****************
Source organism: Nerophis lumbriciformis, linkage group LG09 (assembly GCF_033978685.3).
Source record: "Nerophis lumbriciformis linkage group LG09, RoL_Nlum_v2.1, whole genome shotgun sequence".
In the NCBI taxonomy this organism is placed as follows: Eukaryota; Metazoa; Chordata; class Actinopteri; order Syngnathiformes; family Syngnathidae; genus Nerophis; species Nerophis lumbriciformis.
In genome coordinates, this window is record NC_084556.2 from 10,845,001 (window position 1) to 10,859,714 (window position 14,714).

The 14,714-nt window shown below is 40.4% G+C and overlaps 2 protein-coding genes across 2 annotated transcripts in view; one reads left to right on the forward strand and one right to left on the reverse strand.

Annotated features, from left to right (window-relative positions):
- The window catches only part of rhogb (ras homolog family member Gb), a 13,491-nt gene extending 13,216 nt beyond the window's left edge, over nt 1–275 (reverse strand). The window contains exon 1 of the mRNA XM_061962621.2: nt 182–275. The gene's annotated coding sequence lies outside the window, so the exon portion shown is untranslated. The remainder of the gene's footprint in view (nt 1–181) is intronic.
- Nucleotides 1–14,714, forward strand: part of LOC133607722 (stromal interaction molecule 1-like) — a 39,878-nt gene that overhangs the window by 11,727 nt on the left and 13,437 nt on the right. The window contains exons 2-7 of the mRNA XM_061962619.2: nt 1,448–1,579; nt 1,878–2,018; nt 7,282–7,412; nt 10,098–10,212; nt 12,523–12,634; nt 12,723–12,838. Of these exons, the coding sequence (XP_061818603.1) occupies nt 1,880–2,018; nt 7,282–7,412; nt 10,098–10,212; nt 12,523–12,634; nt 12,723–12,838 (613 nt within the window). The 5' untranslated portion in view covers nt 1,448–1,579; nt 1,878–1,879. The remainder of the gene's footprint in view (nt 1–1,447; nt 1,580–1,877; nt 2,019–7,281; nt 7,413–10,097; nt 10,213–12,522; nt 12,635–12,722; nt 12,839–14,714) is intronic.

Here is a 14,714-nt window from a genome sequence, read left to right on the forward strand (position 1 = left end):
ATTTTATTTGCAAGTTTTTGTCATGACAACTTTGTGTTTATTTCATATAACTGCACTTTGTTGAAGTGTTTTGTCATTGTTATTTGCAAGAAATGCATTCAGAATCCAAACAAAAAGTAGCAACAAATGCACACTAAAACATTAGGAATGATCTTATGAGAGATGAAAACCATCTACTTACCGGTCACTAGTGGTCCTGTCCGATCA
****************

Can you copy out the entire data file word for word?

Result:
Source organism: Nerophis lumbriciformis, linkage group LG09 (assembly GCF_033978685.3).
Source record: "Nerophis lumbriciformis linkage group LG09, RoL_Nlum_v2.1, whole genome shotgun sequence".
In the NCBI taxonomy this organism is placed as follows: Eukaryota; Metazoa; Chordata; class Actinopteri; order Syngnathiformes; family Syngnathidae; genus Nerophis; species Nerophis lumbriciformis.
In genome coordinates, this window is record NC_084556.2 from 10,845,001 (window position 1) to 10,859,714 (window position 14,714).

The 14,714-nt window shown below is 40.4% G+C and overlaps 2 protein-coding genes across 2 annotated transcripts in view; one reads left to right on the forward strand and one right to left on the reverse strand.

Annotated features, from left to right (window-relative positions):
- The window catches only part of rhogb (ras homolog family member Gb), a 13,491-nt gene extending 13,216 nt beyond the window's left edge, over nt 1–275 (reverse strand). The window contains exon 1 of the mRNA XM_061962621.2: nt 182–275. The gene's annotated coding sequence lies outside the window, so the exon portion shown is untranslated. The remainder of the gene's footprint in view (nt 1–181) is intronic.
- Nucleotides 1–14,714, forward strand: part of LOC133607722 (stromal interaction molecule 1-like) — a 39,878-nt gene that overhangs the window by 11,727 nt on the left and 13,437 nt on the right. The window contains exons 2-7 of the mRNA XM_061962619.2: nt 1,448–1,579; nt 1,878–2,018; nt 7,282–7,412; nt 10,098–10,212; nt 12,523–12,634; nt 12,723–12,838. Of these exons, the coding sequence (XP_061818603.1) occupies nt 1,880–2,018; nt 7,282–7,412; nt 10,098–10,212; nt 12,523–12,634; nt 12,723–12,838 (613 nt within the window). The 5' untranslated portion in view covers nt 1,448–1,579; nt 1,878–1,879. The remainder of the gene's footprint in view (nt 1–1,447; nt 1,580–1,877; nt 2,019–7,281; nt 7,413–10,097; nt 10,213–12,522; nt 12,635–12,722; nt 12,839–14,714) is intronic.

Here is a 14,714-nt window from a genome sequence, read left to right on the forward strand (position 1 = left end):
ATTTTATTTGCAAGTTTTTGTCATGACAACTTTGTGTTTATTTCATATAACTGCACTTTGTTGAAGTGTTTTGTCATTGTTATTTGCAAGAAATGCATTCAGAATCCAAACAAAAAGTAGCAACAAATGCACACTAAAACATTAGGAATGATCTTATGAGAGATGAAAACCATCTACTTACCGGTCACTAGTGGTCCTGTCCGATCA